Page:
Strike it Out game for an adult and child. Can you stop your partner from being able to go?

Can you see why 2 by 2 could be 5? Can you predict what 2 by 10 will be?

Throw the dice and decide whether to double or halve the number. Will you be the first to reach the target?

Use your logical reasoning to work out how many cows and how many sheep there are in each field.

Tom and Ben visited Numberland. Use the maps to work out the number of points each of their routes scores.

There were 22 legs creeping across the web. How many flies? How many spiders?

Move from the START to the FINISH by moving across or down to the next square. Can you find a route to make these totals?

Place the numbers 1 to 10 in the circles so that each number is the difference between the two numbers just below it.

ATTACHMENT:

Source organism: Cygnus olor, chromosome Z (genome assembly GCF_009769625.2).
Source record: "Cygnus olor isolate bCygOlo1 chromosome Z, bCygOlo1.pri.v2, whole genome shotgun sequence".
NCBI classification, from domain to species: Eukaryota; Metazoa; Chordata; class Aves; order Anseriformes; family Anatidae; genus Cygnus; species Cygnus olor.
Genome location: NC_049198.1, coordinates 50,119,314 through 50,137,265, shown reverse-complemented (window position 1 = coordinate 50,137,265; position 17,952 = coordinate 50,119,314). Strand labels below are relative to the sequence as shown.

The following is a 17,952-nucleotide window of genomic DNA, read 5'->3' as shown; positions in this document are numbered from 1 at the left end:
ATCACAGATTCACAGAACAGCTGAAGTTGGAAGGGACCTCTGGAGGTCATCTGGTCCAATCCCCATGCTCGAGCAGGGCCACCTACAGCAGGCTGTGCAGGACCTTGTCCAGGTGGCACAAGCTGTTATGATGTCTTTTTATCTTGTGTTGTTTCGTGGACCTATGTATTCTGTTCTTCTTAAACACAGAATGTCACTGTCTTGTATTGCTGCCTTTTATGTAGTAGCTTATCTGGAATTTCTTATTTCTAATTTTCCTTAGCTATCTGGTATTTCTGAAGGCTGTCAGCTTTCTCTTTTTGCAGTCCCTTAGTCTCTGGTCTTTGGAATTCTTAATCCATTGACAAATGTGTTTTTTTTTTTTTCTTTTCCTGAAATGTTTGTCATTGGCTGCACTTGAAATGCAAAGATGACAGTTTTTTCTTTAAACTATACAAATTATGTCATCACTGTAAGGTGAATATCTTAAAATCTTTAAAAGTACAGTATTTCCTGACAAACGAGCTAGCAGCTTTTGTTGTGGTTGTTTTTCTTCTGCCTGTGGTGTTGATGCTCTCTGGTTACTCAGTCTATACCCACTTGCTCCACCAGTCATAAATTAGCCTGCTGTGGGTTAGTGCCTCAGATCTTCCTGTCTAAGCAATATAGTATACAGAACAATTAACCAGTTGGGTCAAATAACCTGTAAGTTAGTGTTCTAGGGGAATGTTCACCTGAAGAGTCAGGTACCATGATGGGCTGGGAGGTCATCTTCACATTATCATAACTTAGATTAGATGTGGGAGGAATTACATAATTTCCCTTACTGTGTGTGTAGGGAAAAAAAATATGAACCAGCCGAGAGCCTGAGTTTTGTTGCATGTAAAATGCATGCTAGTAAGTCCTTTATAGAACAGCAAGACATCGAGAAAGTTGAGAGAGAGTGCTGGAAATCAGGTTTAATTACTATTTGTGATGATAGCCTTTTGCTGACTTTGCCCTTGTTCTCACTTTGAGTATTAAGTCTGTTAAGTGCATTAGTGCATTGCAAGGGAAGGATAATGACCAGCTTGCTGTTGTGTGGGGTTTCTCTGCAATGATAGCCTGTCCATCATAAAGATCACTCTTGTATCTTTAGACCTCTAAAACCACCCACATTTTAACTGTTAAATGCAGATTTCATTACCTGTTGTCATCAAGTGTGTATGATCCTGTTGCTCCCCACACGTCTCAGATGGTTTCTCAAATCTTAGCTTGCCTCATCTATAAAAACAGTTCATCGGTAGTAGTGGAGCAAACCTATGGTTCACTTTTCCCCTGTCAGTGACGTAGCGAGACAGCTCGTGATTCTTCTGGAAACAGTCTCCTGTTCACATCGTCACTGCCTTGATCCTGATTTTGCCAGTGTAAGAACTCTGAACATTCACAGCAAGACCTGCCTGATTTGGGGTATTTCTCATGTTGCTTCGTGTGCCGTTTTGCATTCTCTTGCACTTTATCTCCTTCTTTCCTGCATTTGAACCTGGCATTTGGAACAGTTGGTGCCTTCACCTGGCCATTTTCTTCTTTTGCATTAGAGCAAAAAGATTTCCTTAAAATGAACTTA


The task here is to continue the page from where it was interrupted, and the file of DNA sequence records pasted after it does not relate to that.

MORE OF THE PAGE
Fill in the numbers to make the sum of each row, column and diagonal equal to 15.

Start by putting one million (1 000 000) into the display of your calculator. Can you reduce this to 7 using just the 7 key and add, subtract, multiply, divide and equals as many times as you like?

Put the numbers 1, 2, 3, 4, 5, 6 into the squares so that the numbers on each circle add up to the same amount. Can you find the rule for giving another set of six numbers?

Place the numbers from 1 to 9 in the squares below so that the difference between joined squares is odd. How many different ways can you do this?

Woof is a big dog. Yap is a little dog. Emma has 16 dog biscuits to give to the two dogs. She gave Woof 4 more biscuits than Yap. How many biscuits did each dog get?

Choose four of the numbers from 1 to 9 to put in the squares so that the differences between joined squares are odd.

Here is a chance to play a version of the classic Countdown Game.

Claire thinks she has the most sports cards in her album. "I have 12 pages with 2 cards on each page", says Claire. Ross counts his cards. "No! I have 3 cards on each of my pages and there are. . . .

This challenge focuses on finding the sum and difference of pairs of two-digit numbers.